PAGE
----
Racial Profiling: The Case of Raymond Wiley



File Photo Pride 2017


Analysis by Reporting San Diego

July 31, 2017 (San Diego) 66-year-old Raymond Wiley was detained by Two San Diego Police Officers in Encanto, during his morning walk. He was searched, arrested, charged with possession of burglary equipment and a baton. He had to post a $20,000 bail. With the help of the National Action Network, Wiley got good legal representation and the office of the District Attorney decided not to charge. In effect, they cannot prove what the arresting officers claimed, beyond a reasonable doubt.

Police make mistakes. They are allowed to make mistakes. But SDPD has a history of these kinds of arrests that usually end in the courts as a violation of civil rights, that does not end well for the taxpayer. The best example was Kolender v Lawson, which the city lost in the Supreme Court.

The background for that case is as follows:

Appellee Edward Lawson was detained or arrested on approximately 15 occasions between March, 1975, and January, 1977, pursuant to Cal.Penal Code Ann. § 647(e) (West 1970). Lawson was prosecuted only twice, and was convicted once. The second charge was dismissed.

Lawson then brought a civil action in the District Court for the Southern District of California seeking a declaratory judgment that § 647(e) is unconstitutional, a mandatory injunction to restrain enforcement of the statute, and compensatory and punitive damages against the various officers who detained him. The District Court found that § 647(e) was overbroad because “a person who is stopped on less than probable cause cannot be punished for failing to identify himself.” App. to Juris.Statement A-78. The District Court enjoined enforcement of the statute, but held that Lawson could not recover damages because the officers involved acted in the good faith belief that each detention or arrest was lawful.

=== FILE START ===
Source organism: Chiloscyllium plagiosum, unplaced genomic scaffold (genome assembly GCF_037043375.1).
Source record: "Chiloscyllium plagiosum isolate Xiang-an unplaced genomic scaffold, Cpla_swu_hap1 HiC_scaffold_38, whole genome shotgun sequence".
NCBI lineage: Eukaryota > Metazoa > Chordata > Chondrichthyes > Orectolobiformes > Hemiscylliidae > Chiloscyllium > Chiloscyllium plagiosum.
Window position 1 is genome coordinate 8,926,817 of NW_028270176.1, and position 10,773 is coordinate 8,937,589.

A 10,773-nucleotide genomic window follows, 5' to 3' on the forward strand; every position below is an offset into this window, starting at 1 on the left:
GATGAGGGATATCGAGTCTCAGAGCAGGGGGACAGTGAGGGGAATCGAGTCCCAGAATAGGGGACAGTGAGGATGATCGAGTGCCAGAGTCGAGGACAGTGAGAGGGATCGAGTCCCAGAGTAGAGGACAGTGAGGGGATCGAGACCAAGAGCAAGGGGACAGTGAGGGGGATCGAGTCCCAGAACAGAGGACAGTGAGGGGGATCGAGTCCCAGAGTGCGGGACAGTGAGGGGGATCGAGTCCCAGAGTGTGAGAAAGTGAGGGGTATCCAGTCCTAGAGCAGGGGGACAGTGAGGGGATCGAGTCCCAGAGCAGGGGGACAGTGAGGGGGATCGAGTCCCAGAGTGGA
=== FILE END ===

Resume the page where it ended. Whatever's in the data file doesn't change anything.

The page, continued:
The city not only lost. It also threw out the statue used to detain Lawson as a violation of the Fourth Amendment. Part of the underlying facts of the case is that he was stopped for walking in white neighborhoods north of Interstate eight

Then there is the settlement with Zack Greene, who said he was harassed by SDPD in Pacific Beach. Greene is also African American. Pacific Beach is not just north of the eight, but somewhat of a tourist town.

The department is also facing a civil rights lawsuit over the death of Fridoon Nehad, 42, on April 30, 2015. The shooting was found justified by then District Attorney Bonnie Dumanis. However, the officer responsible, Neal Bowder, fired his service weapon at a crib in the Bayview district. Fortunately, the crib was empty.

Chief Shelley Zimmerman once told the Public Safety and Livable Neighborhoods Committee that we all have biases. This was during hearings about racial profiling which activists allege is happening. She is correct. We all have biases. However, a police officer has a responsibility to be aware of these biases and train to reduce, if not outright eliminate them when in contact with the public.

Admitting to biases is somewhat of a step forwards. However, departments need to train officers in implicit bias, and de-escalation techniques.

The department has had good officers who practice community policing. Tragically Jeremy Henwood was shot soon after he bought some cookies for a young man in City Heights in 2012. That is the kind of community policing that once was widely practiced department wide. This is the example the department needs to adopt. With the shortages of officers, they are “chasing the radio,” and do not have time for that, for the most part.

As to this particular case. The city should acknowledge the error from the two officers. These two officers should get training at the very least. Implicit bias is real, and the full department should also receive training.

The city attorney should volunteer a settlement. It should cover attorney’s fees, at least double of what Wiley had to post for bail ($40,000) and a very public apology. Going forward the city must strive to avoid these issues. The first step is admitting we have a problem.we are seeing some movement forwards.

While researching data for this article, we found via the Union Tribune that the department has started enhanced training. Some of it involves diversity training, as well as dealing with the mentally ill. However, it is hardly sufficient to just do it at the Academy. There is a need to continue throughout the career of an officer.

This kind of training will not only make officers more effective at their work, but might make a very dangerous job safer.


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